While some have sought to make Christian music more relevant by adding an electric guitar or a hip-hop beat to it, others prefer to listen and worship through more traditional forms of music, such as hymns. But should Christian music be limited to a designated genre, or can faith-based themes be effectively portrayed through any number of styles?
Though people may disagree on which style they like best, there's no denying that Christian or Gospel music is widely sought after.
A 2009 report from the Gospel Music Association indicates that Christian music sales total about half a billion dollars per year. In 2008, the Christian music industry sold over 56 million units in the form of CDs, cassettes, digital tracks and digital albums.
But a recent article by Will Edwards, which appeared in University of Alabama's student newspaper, The Crimson White, describes Christian music as being “unoriginal” and “genreless.”
Edwards' article, titled “Guitars killed Christian music, no resurrection in sight,” argues that Christian music, in the form of hymns and classical music composed by the likes of Mozart and Bach, made an impact because it once led the musical culture. With the rise of rock-and-roll and the increased use of broadcasting technology, however, Christian music was left behind and has been playing catch-up to secular culture ever since.
He accuses Christian music of lacking in originality, saying, “Many Christian songs have a near-identical equal in the secular music industry. It’s a knock-off of the original ... For the past 50 years, Christian music has been playing copycat to whatever is popular on secular radio. They haven’t changed the message, but the music that delivers it has become stale and unoriginal.”
Musician and minister Jimi Calhoun agrees with Edwards in many ways.
"There's a considerable amount of people who think that music hasn't been original since the '70s,” Calhoun told The Christian Post in an interview.
A resident of Austin, Texas, Calhoun previously worked as a professional bass guitar player, playing with a number of famous musicians including Jimi Hendrix, Mick Jagger, John Lennon, Etta James, Lou Rawls and more.
He said that, from his experience, Christian music is not well-respected in the broader music industry.
"It sells a lot of records ... if I were an executive I would want to try to get market share in this,” he said, but “from the player's standpoint ... it's not looked up to."
Calhoun's journey to Christ began on a trip to England, where he started his search for God and for inner peace. He studied both Buddhism and Metaphysics, but eventually ended up at Christianity and later became an ordained minister.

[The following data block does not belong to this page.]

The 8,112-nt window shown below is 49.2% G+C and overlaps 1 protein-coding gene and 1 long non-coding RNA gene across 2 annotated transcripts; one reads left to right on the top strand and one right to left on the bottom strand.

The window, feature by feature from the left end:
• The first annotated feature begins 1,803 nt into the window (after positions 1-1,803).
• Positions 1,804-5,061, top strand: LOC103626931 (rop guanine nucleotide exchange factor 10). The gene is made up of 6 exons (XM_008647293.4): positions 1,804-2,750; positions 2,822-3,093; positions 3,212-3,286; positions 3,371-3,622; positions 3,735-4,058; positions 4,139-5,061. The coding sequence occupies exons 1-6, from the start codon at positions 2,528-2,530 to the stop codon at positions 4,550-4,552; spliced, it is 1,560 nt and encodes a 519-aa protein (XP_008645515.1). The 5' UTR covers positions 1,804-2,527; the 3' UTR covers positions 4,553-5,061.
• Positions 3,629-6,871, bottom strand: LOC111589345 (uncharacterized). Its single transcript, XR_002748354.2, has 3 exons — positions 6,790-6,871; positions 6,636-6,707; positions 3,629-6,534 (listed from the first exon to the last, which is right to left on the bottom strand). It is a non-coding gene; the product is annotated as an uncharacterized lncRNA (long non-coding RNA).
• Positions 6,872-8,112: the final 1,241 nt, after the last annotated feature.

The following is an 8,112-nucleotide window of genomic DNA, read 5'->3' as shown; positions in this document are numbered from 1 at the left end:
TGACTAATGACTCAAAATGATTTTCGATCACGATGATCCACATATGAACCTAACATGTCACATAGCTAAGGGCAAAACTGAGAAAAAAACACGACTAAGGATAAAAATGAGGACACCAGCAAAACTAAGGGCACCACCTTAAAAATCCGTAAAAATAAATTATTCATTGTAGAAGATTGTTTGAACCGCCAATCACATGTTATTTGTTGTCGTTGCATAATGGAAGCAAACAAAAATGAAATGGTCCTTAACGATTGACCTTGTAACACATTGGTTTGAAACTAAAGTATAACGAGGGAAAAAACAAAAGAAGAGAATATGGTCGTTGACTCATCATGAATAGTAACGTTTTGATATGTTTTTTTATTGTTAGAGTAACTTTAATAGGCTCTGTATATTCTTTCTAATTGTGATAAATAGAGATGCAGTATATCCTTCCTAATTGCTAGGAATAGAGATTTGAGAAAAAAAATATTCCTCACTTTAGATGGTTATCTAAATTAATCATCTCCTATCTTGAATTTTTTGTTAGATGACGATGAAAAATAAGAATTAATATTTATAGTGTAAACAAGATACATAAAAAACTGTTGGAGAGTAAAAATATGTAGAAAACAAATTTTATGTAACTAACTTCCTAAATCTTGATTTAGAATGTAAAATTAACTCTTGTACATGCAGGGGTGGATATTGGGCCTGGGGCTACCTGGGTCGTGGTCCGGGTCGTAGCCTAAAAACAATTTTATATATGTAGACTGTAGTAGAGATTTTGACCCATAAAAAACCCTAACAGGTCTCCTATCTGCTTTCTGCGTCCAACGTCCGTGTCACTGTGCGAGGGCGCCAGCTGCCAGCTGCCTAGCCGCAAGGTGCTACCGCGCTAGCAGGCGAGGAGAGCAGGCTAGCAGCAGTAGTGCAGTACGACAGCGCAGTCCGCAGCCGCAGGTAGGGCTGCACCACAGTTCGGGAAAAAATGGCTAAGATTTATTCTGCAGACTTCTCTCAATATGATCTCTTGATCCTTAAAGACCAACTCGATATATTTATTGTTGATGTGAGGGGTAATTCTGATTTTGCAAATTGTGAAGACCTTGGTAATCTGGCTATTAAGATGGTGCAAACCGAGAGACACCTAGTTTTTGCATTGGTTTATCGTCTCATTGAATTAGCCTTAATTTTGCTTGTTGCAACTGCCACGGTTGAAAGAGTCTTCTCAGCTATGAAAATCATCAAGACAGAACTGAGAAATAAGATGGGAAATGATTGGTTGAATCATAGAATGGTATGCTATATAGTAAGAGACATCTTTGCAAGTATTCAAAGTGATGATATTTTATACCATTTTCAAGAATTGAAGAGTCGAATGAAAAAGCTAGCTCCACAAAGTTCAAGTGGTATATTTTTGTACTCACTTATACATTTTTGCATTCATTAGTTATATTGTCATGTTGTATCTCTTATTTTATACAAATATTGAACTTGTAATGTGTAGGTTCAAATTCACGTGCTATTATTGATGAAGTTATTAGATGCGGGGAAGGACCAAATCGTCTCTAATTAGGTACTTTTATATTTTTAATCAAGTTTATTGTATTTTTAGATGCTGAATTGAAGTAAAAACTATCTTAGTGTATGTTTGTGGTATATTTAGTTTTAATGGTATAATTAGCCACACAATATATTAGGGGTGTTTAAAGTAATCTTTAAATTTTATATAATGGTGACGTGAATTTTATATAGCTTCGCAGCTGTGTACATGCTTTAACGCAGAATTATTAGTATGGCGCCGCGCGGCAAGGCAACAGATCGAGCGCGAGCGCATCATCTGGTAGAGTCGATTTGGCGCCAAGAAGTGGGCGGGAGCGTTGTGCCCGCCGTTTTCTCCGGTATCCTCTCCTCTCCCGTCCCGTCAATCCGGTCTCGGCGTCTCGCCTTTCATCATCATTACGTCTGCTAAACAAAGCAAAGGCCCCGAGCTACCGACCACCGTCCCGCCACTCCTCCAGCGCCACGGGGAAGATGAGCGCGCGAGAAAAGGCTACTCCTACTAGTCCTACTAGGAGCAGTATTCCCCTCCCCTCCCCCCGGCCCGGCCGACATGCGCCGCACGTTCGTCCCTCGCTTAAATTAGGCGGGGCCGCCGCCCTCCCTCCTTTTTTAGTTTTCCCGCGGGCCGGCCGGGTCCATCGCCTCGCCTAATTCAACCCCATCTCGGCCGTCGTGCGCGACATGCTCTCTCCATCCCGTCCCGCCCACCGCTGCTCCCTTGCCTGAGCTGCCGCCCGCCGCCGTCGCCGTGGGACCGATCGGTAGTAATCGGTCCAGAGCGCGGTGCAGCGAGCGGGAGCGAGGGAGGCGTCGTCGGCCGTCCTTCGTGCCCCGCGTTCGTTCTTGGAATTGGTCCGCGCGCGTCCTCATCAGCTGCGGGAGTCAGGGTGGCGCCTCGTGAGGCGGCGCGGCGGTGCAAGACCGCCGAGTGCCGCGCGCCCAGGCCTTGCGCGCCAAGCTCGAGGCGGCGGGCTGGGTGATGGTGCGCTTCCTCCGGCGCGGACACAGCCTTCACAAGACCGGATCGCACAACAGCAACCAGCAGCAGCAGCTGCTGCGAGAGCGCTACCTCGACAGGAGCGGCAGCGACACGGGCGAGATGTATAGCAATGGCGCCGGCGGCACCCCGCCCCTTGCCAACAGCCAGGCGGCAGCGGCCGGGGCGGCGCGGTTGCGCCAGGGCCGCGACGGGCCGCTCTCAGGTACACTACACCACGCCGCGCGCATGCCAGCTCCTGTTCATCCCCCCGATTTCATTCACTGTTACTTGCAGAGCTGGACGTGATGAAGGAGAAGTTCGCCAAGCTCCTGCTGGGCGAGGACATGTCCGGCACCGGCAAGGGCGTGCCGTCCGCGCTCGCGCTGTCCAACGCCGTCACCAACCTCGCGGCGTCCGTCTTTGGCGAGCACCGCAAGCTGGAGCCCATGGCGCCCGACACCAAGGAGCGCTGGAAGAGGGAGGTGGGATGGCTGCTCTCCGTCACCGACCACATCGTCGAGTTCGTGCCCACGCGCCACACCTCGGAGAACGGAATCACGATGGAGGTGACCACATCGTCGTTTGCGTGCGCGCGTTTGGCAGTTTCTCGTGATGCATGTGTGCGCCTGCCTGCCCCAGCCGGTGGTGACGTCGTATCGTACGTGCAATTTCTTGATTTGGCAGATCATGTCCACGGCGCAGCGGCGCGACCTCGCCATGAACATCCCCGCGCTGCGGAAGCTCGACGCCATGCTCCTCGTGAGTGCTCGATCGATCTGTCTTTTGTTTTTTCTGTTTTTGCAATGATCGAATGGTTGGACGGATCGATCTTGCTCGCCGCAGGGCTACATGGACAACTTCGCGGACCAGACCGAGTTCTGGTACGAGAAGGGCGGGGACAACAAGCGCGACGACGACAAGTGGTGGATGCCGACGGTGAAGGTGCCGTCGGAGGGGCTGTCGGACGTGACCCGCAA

Though he has worked in several other ministries before, he is currently planning on starting his own church with the goal of bridging the gap between art and spirituality.
Calhoun pointed out that Christian music as an evangelism tool is “noneffective” and that “it's never utilized in an arena where people are going to hear it and make a decision for Christ.”
"It's an art form that goes directly to the choir. It's an edification thing, even though we tell ourselves that we're witnessing,” he explained.
Edwards doesn't just criticize Christian music for its lack of creativity, however. He also suggests that Christian music should be confined to a specific style of music.
“Christian music is genreless,” he writes. “Turn on the Christian radio station and listen for 30 minutes. You will hear two piano ballads, three pop/rock songs and one pseudo heavy metal thrasher. It doesn’t sound like anything specific. When I put on the pop station, I know what I’m getting. There’s a genre there, but Christian music lacks that.”
But Patrick McGuire, associate of Music and Worship at the Florida-based First Baptist Church Merritt Island, argued that Christian music doesn't have to fit into a particular style. To create a Christian-specific genre would be to limit the impact that Christian music has on the world.
"We're really called to be in the world and to serve the way that Christ did, and for us to have music that is explicitly religious and therefore not accessible to outsiders ... I don't really think that's the call of Christ," he stated.
McGuire has been working at the church for about a year and serves as its leader of the rhythm section. The church has a choir and orchestra, but they also play more contemporary music as well. First Baptist's worship team spent last summer writing and recording original music, which he says lends authenticity to corporate worship experiences.
"The most important thing that I relate to ... is just how powerful it is to see a twenty-something standing next to a 70-year-old in the choir and to hear them in one voice proclaim the Gospel,” he said.